Nineteen are dead after a hot air balloon carrying 20 foreign tourists and a pilot crashed near the Egyptian city of Luxor on Tuesday morning. Witnesses describe hearing a loud explosion before turning to see the balloon descending toward the ground in flames as passengers leapt to their deaths trying to escape.
According to ABC News, it is suspected that the balloon was in the process of landing when a cable became caught on a helium tube and ignited the tank. The canister exploded and the b... Read More
Two sexagenarian legends of alpine climbing will attempt to climb the Nose of El Capitan in a single day in May.
Between the two of them, Jim Donini, 69, and George Lowe, 68, are responsible for a haul of serious alpine first ascents, including Torre Egger and the Infinite Spur on Mount Foraker.
Speaking to Climbing magazine, Donini, a former president of the American Alpine Club, said he was motivated to return to El Capitan because of the challenge of re-acclimating himself to Yosemite's g... Read More
An unidentified source close to Lance Armstrong's legal defense team told USA Today that his lawyers will argue that much of the case against the former Tour de France champion is beyond the statute of limitations. Cyclist Floyd Landis filed the case in 2010 under the False Claims Act. It argues that Armstrong and others doped in violation of their USPS contracts and that the government should get its money back. The U.S. Department of Justice announced late last week it would join the suit ag... Read More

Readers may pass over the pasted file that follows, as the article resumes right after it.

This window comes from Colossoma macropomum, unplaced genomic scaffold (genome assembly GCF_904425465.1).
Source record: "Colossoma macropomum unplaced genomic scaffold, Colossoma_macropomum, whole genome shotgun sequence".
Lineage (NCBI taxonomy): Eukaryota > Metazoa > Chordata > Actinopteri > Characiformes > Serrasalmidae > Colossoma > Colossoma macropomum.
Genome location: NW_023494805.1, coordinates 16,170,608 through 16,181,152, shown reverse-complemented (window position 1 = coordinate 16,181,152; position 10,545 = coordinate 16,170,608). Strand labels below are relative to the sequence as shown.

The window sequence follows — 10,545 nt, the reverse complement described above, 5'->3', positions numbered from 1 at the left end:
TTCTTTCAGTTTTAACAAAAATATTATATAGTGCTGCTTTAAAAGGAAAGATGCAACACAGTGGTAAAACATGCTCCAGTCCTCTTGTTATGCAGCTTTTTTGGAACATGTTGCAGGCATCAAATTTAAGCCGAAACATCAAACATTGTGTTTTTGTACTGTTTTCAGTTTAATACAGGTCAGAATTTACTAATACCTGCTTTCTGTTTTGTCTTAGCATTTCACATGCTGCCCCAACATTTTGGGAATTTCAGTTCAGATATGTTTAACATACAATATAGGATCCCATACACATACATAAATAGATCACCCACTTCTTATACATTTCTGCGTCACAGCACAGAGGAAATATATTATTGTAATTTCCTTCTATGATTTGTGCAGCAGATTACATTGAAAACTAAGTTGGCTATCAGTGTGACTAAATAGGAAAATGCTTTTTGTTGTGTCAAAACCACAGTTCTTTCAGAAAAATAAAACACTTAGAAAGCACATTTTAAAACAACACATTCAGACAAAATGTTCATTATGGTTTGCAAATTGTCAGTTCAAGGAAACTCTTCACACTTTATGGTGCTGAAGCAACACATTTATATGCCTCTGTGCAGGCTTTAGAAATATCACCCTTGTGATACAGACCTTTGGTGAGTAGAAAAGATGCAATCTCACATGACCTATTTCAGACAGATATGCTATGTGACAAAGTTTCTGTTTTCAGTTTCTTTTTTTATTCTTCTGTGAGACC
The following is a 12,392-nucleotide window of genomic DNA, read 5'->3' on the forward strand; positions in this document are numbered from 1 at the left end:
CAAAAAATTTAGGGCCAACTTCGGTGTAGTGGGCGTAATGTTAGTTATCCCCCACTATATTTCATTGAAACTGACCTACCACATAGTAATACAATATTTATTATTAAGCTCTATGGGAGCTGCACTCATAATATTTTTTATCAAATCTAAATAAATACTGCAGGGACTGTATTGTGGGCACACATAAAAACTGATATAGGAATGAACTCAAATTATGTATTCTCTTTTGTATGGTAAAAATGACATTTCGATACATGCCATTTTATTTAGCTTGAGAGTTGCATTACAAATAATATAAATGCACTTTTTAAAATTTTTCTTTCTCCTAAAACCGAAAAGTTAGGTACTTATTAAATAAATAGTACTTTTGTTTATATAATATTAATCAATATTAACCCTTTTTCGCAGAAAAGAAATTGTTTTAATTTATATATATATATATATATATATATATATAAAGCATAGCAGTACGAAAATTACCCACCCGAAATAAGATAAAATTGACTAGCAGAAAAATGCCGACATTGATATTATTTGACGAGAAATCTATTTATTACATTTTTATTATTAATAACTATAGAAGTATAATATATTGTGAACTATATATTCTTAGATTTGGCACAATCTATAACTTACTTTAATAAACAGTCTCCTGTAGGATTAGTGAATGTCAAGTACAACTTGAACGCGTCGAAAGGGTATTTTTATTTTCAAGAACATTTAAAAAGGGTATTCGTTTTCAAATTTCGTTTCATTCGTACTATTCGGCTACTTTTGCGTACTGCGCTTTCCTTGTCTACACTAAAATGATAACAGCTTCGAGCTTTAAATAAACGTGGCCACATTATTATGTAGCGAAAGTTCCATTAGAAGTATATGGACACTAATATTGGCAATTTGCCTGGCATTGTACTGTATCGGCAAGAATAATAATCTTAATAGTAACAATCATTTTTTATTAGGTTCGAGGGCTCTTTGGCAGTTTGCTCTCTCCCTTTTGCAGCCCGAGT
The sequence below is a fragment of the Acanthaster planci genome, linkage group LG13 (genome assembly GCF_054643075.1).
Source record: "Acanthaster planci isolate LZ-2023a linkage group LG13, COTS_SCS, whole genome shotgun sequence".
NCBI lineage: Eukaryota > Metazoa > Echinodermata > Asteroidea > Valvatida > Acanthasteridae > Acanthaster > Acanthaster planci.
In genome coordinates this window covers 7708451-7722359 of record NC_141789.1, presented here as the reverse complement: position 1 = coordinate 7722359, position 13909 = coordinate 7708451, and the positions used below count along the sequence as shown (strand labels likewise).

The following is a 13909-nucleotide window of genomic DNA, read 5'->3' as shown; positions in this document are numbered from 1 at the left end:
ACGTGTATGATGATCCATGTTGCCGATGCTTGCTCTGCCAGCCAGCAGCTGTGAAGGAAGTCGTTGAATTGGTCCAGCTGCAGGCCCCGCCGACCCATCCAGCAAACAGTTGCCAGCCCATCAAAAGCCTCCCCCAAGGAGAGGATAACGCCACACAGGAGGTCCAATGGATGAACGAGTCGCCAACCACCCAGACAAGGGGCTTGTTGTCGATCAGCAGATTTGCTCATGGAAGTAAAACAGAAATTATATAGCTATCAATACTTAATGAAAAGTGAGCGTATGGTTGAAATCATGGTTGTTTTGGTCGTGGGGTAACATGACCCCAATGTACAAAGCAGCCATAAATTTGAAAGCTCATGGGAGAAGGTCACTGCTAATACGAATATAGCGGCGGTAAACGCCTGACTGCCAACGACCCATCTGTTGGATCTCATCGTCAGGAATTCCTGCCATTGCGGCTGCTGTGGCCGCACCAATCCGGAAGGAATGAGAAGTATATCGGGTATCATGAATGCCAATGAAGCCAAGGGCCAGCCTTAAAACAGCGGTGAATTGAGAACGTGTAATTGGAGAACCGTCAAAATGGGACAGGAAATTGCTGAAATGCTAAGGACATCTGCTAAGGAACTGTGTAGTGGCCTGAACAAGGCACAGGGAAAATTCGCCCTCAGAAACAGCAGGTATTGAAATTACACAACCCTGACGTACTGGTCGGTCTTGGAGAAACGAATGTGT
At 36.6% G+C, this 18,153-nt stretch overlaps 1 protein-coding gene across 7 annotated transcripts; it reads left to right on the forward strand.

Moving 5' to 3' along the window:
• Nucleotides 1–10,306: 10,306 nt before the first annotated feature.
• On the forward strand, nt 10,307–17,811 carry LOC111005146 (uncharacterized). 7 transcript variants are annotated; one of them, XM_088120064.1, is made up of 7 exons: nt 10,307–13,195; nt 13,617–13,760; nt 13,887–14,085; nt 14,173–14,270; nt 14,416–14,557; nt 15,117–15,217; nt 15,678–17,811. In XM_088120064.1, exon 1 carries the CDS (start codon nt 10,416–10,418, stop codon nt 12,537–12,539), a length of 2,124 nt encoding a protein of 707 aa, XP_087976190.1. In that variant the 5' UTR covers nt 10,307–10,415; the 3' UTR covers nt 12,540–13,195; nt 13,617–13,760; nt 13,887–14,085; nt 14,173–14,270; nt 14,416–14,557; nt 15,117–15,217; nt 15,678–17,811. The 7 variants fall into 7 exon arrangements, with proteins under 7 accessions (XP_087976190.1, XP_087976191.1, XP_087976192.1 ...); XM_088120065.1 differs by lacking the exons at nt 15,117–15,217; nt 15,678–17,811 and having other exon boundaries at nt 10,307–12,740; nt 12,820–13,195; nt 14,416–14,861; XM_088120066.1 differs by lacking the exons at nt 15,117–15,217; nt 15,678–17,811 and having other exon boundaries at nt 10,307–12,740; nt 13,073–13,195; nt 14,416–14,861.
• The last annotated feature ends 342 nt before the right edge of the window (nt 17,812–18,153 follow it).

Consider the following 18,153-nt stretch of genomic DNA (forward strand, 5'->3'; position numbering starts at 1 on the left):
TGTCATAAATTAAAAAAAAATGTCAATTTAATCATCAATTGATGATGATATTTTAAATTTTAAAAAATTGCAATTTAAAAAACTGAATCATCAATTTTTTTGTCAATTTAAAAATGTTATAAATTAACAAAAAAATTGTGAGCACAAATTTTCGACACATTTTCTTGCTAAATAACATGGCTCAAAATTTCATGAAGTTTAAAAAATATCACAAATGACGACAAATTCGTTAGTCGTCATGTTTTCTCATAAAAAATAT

More difficult than crossing Antarctica in winter? Raising millions of dollars and making years of preparations to cross Antarctica in winter, then having to drop out due to frostbite from a training run.
British explorer Ranulph Fiennes, described by the Guinness Book of World Records as the world's greatest living explorer, was due to lead a record-breaking expedition to the South Pole as part of the "The Coldest Journey" beginning March 21. But on a practice ski near base camp in Antarctic... Read More
Florida is not the only U.S. territory with a snake problem. For 60 years Guam has been feeling the bite of the brown tree snake, an invasive species that has all but wiped out the island’s once verdant bird population. The tree snakes, which can grow up to 10 feet long, have also been known to bite humans and even knock out power lines by slithering into transformers. Fearing that the snakes may soon spread to Hawaii and eventually the West Coast, officials have concocted a plan to cont... Read More